- Three-question quizzes for Unit 2 of OpenStax University Physics V2 are ready for use.
- All quizzes are listed at QB
- All are listed at Quizbank/All questions
- Most of the software that operates Quizbank can be found at Quizbank/Python
- Essay under construction: Quizbank/3-question quiz
Quizbank is a collection of conceptual and numerical quizzes that serve a dual purpose: (1) They can be used online by students for practice; and (2) a Python code can turn them into in-class multiple choice quizzes and exams. Quizbank is used for all the exams that User:Guy vandegrift teaches at Wright State University Lake Campus. A study guide posted on Wikiversity shows students how many questions from each exam will be randomly selected from each quiz. For a sample study guide, see Wright State University Lake Campus/2016-9/Phy1050/Study guide
OpenStax University Physics: Electricity and Magnetism
Most of the examples from Unit 2 of Volume 2 of this three-volume set have been converted into numerical quiz questions with randomized numbers:
To encourage students to read the examples in the book 3-question quizzes have been prepared for classromm use. The small size of this project made it possible to post everything an instructor would need to use right here on Wikiversity. They are available at Quizbank/Electricity_and_Magnetism_(calculus_based)
But it's bad policy to let everybody see the testbank!
Three answers to that comment:
- With a bit of effort private wikis could permit "secret" quesions known only to the instructor.
- The cat is out of the bag. Students can already download testbanks for a fee of typically $50.
- One application where it might be good policy involves the concept of a w:Flipped classroom. This collection of 3-question quizzes could allow instructors to verify whether students have at least looked at all the examples of a chapter. Only be either understanding or memorizing the steps required to solve these problems could they do will on the quizzes. In principle, it should be possible to someday revise the contact hours associated with teaching introductory courses in a classroom setting that is both economical and convenient for students. Why should they hear the professor say what could so easily be read or seen on video? Key to this concept is the fact that there is no reason for the publishers of OER to perpetually modify their products to ensure future sales. Hence, a quiz question based on an OER example is likely to have a long "shelf life".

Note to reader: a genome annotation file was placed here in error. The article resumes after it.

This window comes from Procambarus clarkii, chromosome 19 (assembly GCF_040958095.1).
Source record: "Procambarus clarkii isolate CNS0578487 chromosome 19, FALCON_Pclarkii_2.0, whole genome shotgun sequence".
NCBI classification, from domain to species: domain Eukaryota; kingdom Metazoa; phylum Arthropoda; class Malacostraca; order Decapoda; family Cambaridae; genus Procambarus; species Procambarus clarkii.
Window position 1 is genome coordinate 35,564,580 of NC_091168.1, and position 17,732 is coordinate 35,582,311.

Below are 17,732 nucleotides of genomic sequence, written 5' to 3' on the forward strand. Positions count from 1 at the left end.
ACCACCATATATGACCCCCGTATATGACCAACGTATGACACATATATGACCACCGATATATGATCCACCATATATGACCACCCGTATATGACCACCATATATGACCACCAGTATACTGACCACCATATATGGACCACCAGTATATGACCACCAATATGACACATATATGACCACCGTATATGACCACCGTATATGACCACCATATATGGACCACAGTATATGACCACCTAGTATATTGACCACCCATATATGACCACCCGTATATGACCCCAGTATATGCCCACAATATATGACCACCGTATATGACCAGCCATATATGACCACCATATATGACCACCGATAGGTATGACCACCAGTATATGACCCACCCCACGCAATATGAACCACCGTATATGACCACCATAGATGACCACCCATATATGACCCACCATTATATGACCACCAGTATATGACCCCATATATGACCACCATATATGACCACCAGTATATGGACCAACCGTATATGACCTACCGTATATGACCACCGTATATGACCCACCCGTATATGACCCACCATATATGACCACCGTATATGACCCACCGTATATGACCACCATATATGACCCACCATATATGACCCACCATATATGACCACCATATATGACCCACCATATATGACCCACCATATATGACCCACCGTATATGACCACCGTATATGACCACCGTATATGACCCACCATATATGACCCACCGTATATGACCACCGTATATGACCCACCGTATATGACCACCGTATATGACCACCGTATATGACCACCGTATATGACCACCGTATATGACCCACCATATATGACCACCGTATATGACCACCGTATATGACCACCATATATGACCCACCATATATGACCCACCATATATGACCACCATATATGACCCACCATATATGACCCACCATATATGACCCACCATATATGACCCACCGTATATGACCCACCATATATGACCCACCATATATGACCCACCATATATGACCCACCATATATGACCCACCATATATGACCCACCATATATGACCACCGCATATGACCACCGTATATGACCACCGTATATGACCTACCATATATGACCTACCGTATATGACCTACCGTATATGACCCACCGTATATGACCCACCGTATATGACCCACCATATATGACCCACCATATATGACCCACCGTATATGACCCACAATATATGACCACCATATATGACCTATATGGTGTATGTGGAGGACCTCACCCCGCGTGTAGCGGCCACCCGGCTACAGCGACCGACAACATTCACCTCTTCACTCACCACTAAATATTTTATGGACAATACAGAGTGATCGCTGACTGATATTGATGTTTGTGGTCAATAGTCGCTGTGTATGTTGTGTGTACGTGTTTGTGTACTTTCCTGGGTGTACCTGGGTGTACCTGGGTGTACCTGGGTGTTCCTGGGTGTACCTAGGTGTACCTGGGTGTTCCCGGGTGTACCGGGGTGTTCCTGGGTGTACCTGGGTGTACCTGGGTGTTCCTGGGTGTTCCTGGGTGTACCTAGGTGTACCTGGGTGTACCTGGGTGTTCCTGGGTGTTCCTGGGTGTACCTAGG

But test-based education is over rated!
Yes it is. But keep in mind the following:
- Students contributing to the testbank rates high on Bloom's taxonomy (see this student effort at File:Anonymous_Life_in_the_Universe.pdf.)
- We need to reduce the cost of higher education. Student loan debt is shown in red in the figure. The only larger form of debt is mortgage debt, which is also a form of investment. I teach mostly introductory courses and spend a lot of time telling students things that most of them already know and all of them should have known before the class began. Why not cut the lecture time in half, and establish preliminary exams for students to pass? Those who are bad test takers can instead contribute exams and/or essays. Or, they can get tutored by other students to pass the exams. With a little good judgement, the instructor can control the negative influence of these exams.
- The highest form of teaching is to teach students to teach themselves. Why can't we provide exams for some of our courses so that students wishing pursue autodidacticism could attempt to "test out" of all or part of the course?
- An easy way to "hide the good questions in plain sight" would be to require that students create test questions and grade them for originality and usefulness. Someday, the experts could data-mine these banks for the useful questions.
- Quizbank/Archive1 Shows this page before 2 June 2018: special:permalink/1880369. This archive created a lot of Subpages that need to be cleaned up.
- Each exam also includes an instructor's version with all questions in chronological order in order to facilitate preparation for the exams.
- One good policy might be to allow students to deduct a certain number of incorrect answers. That would, for example, cause a 85% to be recorded exactly if it were a 100% score. This would give students some flexibility regarding questions they "don't like".